The thought of France conjures up romance. So why not bring a touch home for this cold month of February? These wines will take you on a little tour and help make up a perfect romantic dinner. A hint when it comes to understanding French wines: Most are named for their place of origin, not their grape. Selection from Cork Dork Wine Co., 4726 Cedar Ave. S., Mpls., 612-721-9463, corkdorkwineco.com
JJ Laurent-Perrier Brut NV
chardonnay, pinot noir, pinot meunier
• This wine smells like a warm, fresh buttered croissant, staying with the French romance theme. Beautiful Champagne, it’s elegant and will impress.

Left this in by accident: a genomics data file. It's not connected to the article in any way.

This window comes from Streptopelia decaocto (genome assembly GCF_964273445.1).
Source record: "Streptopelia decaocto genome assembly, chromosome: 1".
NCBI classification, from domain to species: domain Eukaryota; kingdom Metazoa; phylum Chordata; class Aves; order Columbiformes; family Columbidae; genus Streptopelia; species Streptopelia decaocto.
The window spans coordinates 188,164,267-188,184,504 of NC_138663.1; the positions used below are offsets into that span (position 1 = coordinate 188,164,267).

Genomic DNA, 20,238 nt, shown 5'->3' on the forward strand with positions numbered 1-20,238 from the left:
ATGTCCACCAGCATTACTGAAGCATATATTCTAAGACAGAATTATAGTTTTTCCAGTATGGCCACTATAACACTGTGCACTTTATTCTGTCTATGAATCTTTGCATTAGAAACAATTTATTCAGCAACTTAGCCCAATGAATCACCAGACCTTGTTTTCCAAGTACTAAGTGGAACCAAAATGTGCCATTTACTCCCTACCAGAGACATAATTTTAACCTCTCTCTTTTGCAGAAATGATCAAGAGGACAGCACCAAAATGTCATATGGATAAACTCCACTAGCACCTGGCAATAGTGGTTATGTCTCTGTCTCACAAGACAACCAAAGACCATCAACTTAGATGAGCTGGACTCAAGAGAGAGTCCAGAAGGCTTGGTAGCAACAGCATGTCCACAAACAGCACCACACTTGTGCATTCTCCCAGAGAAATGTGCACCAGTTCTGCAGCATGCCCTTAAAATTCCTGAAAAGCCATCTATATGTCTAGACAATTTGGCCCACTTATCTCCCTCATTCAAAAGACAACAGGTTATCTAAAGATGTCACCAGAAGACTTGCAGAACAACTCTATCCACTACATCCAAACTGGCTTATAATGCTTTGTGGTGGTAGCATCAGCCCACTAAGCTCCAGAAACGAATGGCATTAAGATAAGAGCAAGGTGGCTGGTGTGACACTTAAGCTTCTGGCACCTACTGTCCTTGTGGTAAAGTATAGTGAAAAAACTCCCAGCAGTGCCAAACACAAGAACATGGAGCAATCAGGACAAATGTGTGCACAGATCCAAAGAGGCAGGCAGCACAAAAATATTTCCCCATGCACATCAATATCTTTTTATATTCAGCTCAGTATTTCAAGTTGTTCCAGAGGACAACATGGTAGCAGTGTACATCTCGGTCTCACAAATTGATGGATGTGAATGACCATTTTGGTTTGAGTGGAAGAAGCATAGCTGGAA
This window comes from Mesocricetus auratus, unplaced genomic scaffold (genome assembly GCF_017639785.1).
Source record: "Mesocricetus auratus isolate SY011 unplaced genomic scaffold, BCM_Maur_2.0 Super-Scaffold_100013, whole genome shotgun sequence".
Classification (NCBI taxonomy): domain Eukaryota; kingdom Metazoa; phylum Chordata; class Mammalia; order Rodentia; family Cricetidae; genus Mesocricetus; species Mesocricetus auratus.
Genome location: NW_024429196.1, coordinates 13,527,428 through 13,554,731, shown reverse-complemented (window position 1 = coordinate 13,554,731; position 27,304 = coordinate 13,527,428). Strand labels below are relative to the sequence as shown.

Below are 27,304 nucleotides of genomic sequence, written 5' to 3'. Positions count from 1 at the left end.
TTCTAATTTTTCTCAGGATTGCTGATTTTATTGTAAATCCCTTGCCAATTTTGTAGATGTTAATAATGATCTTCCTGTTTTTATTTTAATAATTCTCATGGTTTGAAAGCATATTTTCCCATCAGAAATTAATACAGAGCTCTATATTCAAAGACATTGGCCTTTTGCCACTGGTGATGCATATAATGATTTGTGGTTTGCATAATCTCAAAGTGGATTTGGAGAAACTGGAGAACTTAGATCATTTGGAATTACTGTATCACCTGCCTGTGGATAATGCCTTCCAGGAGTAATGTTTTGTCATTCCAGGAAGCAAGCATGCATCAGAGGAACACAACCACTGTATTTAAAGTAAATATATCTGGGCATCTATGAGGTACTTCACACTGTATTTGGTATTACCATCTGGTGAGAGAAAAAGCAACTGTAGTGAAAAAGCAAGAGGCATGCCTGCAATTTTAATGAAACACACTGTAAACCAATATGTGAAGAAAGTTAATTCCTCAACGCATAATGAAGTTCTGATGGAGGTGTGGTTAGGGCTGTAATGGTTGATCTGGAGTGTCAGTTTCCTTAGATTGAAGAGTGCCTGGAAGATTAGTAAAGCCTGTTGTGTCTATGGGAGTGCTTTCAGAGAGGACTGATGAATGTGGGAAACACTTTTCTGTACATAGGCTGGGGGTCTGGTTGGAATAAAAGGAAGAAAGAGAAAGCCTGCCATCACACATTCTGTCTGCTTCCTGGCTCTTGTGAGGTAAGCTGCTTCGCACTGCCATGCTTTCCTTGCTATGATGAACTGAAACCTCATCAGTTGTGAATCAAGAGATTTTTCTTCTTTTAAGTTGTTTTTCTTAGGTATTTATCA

Someone you “like” like.
Domaine du Rin du Bois Touraine 2011
• Tours, in the province of Touraine, is the capital of this region where the main white grape is chenin blanc but sauvignon blanc is also widely planted. This wine is crisp and bright with minerals and lemony acid.
Oysters or scallops.
Chateau Fonguillon 2010
merlot, cabernet franc
• The silky, softer side of Bordeaux, this St. Emilion is complex but subtle. Balanced berry fruit, tannins, and earthiness make it food friendly and wallet friendly.
Beef tenderloin with grilled asparagus.
Chateau de Hauterive Chemin de Compostelle 2009
• The main grape in Cahors, just east of Bordeaux, is malbec. (Argentinean malbec is also French.) This wine is lush and full-bodied with blue and blackberry fruit, spice, pepper, and a bit of earthiness.
Rib eye with Gorgonzola and sweet corn mashed potatoes.
Bill Coy runs Vintage U, which organizes wine tastings, classes, and events for corporate groups, wine enthusiasts, and the general public. Reach him at VintageU@msn.com.